Early treatment shown to delay conversion to clinically definite multiple sclerosis
THURSDAY, Oct. 8 (HealthDay News) -- Early treatment with glatiramer acetate may delay the start of clinically definite multiple sclerosis (MS), according to the PreCISe study published online Oct. 7 in The Lancet.
Giancarlo Comi, M.D., of the Scientific Institute San Raffaele in Milan, Italy, and colleagues randomized 481 patients with a clinically isolated syndrome with unifocal manifestation, and brain lesions 6 mm or larger, to treatment with subcutaneous glatiramer acetate (20 mg per day) or placebo. The patients were treated for up to 36 months unless patients progressed to clinically definite MS. The primary study end point was the length of time before clinically definite MS was diagnosed, based on a second clinical MS attack.
The researchers found that the treatment group had a 45 percent reduced risk of developing MS during the course of the study compared with the placebo group. In addition, 24.7 percent of the treatment group had a second clinical attack compared to 42.9 percent of the placebo group. The length of time for 25 percent of patients to develop MS was extended from 336 days for the control group to 722 days for the treatment group. Injection-site and post-injection reactions were more common in the treatment group as compared to placebo group.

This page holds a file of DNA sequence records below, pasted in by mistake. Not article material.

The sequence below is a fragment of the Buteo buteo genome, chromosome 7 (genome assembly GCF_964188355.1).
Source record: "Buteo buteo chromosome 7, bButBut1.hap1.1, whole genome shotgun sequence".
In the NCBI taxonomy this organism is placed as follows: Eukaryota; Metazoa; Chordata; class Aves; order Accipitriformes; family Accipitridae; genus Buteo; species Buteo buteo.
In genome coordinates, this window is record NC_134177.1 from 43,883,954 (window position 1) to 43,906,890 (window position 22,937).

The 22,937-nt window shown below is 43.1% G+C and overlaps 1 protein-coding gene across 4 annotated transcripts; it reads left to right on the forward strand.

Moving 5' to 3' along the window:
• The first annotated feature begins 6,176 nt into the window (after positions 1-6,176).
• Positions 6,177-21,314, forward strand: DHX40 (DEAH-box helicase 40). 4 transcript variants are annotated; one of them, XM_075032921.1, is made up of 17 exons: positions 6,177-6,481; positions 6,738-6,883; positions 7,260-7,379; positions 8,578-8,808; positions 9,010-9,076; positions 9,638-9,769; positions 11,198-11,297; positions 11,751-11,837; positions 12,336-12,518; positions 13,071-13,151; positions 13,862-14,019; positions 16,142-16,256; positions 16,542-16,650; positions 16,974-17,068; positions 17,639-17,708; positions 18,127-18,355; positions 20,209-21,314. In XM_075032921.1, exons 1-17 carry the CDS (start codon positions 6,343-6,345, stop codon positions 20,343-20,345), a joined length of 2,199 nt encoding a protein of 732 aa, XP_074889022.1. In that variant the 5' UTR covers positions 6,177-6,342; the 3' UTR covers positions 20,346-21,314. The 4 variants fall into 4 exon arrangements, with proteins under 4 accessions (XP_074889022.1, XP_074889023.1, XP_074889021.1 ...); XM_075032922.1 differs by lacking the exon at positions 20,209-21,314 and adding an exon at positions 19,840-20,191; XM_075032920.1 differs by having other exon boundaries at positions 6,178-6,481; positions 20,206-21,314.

"Early treatment with glatiramer acetate is efficacious in delaying conversion to clinically definite MS in patients presenting with clinically isolated syndrome and brain lesions detected by MRI," the authors conclude.
Several authors of this study reported financial and consulting relationships with various pharmaceutical companies.
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